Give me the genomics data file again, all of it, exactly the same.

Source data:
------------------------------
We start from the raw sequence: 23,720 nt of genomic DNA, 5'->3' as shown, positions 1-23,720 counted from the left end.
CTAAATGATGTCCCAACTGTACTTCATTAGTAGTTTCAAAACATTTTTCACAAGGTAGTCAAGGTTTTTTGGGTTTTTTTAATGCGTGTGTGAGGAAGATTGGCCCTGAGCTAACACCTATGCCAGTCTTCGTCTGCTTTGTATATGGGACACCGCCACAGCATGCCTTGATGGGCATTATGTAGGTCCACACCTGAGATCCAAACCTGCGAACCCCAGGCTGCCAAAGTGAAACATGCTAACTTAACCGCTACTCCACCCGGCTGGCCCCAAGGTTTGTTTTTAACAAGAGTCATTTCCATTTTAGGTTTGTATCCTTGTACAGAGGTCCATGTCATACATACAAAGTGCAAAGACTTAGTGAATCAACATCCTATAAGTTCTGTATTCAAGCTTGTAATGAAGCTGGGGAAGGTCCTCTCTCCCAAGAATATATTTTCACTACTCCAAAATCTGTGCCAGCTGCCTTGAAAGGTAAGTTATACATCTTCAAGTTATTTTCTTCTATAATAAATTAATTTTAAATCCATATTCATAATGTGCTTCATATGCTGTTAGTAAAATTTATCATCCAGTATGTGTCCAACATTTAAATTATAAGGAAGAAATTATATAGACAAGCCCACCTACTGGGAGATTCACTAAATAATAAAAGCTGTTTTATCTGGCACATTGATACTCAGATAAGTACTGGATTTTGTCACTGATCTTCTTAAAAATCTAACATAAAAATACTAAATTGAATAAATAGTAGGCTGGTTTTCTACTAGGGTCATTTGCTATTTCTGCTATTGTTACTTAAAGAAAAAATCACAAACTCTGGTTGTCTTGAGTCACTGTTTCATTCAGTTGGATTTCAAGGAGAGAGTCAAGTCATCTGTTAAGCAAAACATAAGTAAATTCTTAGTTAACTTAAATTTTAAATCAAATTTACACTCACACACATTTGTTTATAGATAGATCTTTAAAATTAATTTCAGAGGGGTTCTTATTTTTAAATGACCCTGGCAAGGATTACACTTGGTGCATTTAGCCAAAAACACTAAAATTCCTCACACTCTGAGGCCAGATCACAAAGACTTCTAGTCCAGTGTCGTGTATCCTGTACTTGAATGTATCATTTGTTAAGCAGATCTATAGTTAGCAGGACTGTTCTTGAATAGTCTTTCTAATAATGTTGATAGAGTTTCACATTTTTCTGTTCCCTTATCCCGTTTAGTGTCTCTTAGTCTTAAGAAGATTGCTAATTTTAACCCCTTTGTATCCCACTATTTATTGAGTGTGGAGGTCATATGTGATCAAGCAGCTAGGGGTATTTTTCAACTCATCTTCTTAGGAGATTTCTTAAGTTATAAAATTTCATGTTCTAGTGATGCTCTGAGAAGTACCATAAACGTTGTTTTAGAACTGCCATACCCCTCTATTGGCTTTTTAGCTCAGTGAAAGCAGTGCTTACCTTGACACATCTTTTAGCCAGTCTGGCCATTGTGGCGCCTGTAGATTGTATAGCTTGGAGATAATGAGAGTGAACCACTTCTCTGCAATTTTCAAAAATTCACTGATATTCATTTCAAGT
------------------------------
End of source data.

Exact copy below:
We start from the raw sequence: 23,720 nt of genomic DNA, 5'->3' as shown, positions 1-23,720 counted from the left end.
CTAAATGATGTCCCAACTGTACTTCATTAGTAGTTTCAAAACATTTTTCACAAGGTAGTCAAGGTTTTTTGGGTTTTTTTAATGCGTGTGTGAGGAAGATTGGCCCTGAGCTAACACCTATGCCAGTCTTCGTCTGCTTTGTATATGGGACACCGCCACAGCATGCCTTGATGGGCATTATGTAGGTCCACACCTGAGATCCAAACCTGCGAACCCCAGGCTGCCAAAGTGAAACATGCTAACTTAACCGCTACTCCACCCGGCTGGCCCCAAGGTTTGTTTTTAACAAGAGTCATTTCCATTTTAGGTTTGTATCCTTGTACAGAGGTCCATGTCATACATACAAAGTGCAAAGACTTAGTGAATCAACATCCTATAAGTTCTGTATTCAAGCTTGTAATGAAGCTGGGGAAGGTCCTCTCTCCCAAGAATATATTTTCACTACTCCAAAATCTGTGCCAGCTGCCTTGAAAGGTAAGTTATACATCTTCAAGTTATTTTCTTCTATAATAAATTAATTTTAAATCCATATTCATAATGTGCTTCATATGCTGTTAGTAAAATTTATCATCCAGTATGTGTCCAACATTTAAATTATAAGGAAGAAATTATATAGACAAGCCCACCTACTGGGAGATTCACTAAATAATAAAAGCTGTTTTATCTGGCACATTGATACTCAGATAAGTACTGGATTTTGTCACTGATCTTCTTAAAAATCTAACATAAAAATACTAAATTGAATAAATAGTAGGCTGGTTTTCTACTAGGGTCATTTGCTATTTCTGCTATTGTTACTTAAAGAAAAAATCACAAACTCTGGTTGTCTTGAGTCACTGTTTCATTCAGTTGGATTTCAAGGAGAGAGTCAAGTCATCTGTTAAGCAAAACATAAGTAAATTCTTAGTTAACTTAAATTTTAAATCAAATTTACACTCACACACATTTGTTTATAGATAGATCTTTAAAATTAATTTCAGAGGGGTTCTTATTTTTAAATGACCCTGGCAAGGATTACACTTGGTGCATTTAGCCAAAAACACTAAAATTCCTCACACTCTGAGGCCAGATCACAAAGACTTCTAGTCCAGTGTCGTGTATCCTGTACTTGAATGTATCATTTGTTAAGCAGATCTATAGTTAGCAGGACTGTTCTTGAATAGTCTTTCTAATAATGTTGATAGAGTTTCACATTTTTCTGTTCCCTTATCCCGTTTAGTGTCTCTTAGTCTTAAGAAGATTGCTAATTTTAACCCCTTTGTATCCCACTATTTATTGAGTGTGGAGGTCATATGTGATCAAGCAGCTAGGGGTATTTTTCAACTCATCTTCTTAGGAGATTTCTTAAGTTATAAAATTTCATGTTCTAGTGATGCTCTGAGAAGTACCATAAACGTTGTTTTAGAACTGCCATACCCCTCTATTGGCTTTTTAGCTCAGTGAAAGCAGTGCTTACCTTGACACATCTTTTAGCCAGTCTGGCCATTGTGGCGCCTGTAGATTGTATAGCTTGGAGATAATGAGAGTGAACCACTTCTCTGCAATTTTCAAAAATTCACTGATATTCATTTCAAGT